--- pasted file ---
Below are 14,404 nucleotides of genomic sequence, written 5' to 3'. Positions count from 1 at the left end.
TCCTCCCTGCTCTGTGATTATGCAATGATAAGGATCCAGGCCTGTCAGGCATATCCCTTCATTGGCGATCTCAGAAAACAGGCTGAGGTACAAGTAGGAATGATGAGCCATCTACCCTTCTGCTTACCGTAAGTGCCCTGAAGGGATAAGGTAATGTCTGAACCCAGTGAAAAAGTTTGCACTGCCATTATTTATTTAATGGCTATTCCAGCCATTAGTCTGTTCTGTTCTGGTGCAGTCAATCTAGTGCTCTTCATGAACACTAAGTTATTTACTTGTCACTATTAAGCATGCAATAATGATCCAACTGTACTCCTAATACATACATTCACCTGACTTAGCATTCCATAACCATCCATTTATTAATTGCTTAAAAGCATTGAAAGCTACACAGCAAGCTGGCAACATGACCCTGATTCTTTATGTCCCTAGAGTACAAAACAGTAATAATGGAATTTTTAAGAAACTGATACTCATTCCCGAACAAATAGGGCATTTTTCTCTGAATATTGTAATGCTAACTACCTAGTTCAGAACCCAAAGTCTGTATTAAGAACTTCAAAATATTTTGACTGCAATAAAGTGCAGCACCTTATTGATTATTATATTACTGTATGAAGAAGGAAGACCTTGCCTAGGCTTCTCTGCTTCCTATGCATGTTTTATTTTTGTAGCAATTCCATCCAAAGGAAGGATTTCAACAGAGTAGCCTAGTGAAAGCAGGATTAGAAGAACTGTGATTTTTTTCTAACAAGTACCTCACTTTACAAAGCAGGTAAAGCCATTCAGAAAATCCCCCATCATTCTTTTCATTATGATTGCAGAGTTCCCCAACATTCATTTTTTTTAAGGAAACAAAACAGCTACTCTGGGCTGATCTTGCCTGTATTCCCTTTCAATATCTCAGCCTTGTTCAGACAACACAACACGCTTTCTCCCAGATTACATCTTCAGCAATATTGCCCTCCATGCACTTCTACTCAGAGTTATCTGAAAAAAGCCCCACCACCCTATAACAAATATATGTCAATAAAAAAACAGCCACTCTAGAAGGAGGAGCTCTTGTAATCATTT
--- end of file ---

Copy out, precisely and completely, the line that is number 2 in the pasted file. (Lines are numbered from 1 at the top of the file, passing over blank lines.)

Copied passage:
TCCTCCCTGCTCTGTGATTATGCAATGATAAGGATCCAGGCCTGTCAGGCATATCCCTTCATTGGCGATCTCAGAAAACAGGCTGAGGTACAAGTAGGAATGATGAGCCATCTACCCTTCTGCTTACCGTAAGTGCCCTGAAGGGATAAGGTAATGTCTGAACCCAGTGAAAAAGTTTGCACTGCCATTATTTATTTAATGGCTATTCCAGCCATTAGTCTGTTCTGTTCTGGTGCAGTCAATCTAGTGCTCTTCATGAACACTAAGTTATTTACTTGTCACTATTAAGCATGCAATAATGATCCAACTGTACTCCTAATACATACATTCACCTGACTTAGCATTCCATAACCATCCATTTATTAATTGCTTAAAAGCATTGAAAGCTACACAGCAAGCTGGCAACATGACCCTGATTCTTTATGTCCCTAGAGTACAAAACAGTAATAATGGAATTTTTAAGAAACTGATACTCATTCCCGAACAAATAGGGCATTTTTCTCTGAATATTGTAATGCTAACTACCTAGTTCAGAACCCAAAGTCTGTATTAAGAACTTCAAAATATTTTGACTGCAATAAAGTGCAGCACCTTATTGATTATTATATTACTGTATGAAGAAGGAAGACCTTGCCTAGGCTTCTCTGCTTCCTATGCATGTTTTATTTTTGTAGCAATTCCATCCAAAGGAAGGATTTCAACAGAGTAGCCTAGTGAAAGCAGGATTAGAAGAACTGTGATTTTTTTCTAACAAGTACCTCACTTTACAAAGCAGGTAAAGCCATTCAGAAAATCCCCCATCATTCTTTTCATTATGATTGCAGAGTTCCCCAACATTCATTTTTTTTAAGGAAACAAAACAGCTACTCTGGGCTGATCTTGCCTGTATTCCCTTTCAATATCTCAGCCTTGTTCAGACAACACAACACGCTTTCTCCCAGATTACATCTTCAGCAATATTGCCCTCCATGCACTTCTACTCAGAGTTATCTGAAAAAAGCCCCACCACCCTATAACAAATATATGTCAATAAAAAAACAGCCACTCTAGAAGGAGGAGCTCTTGTAATCATTT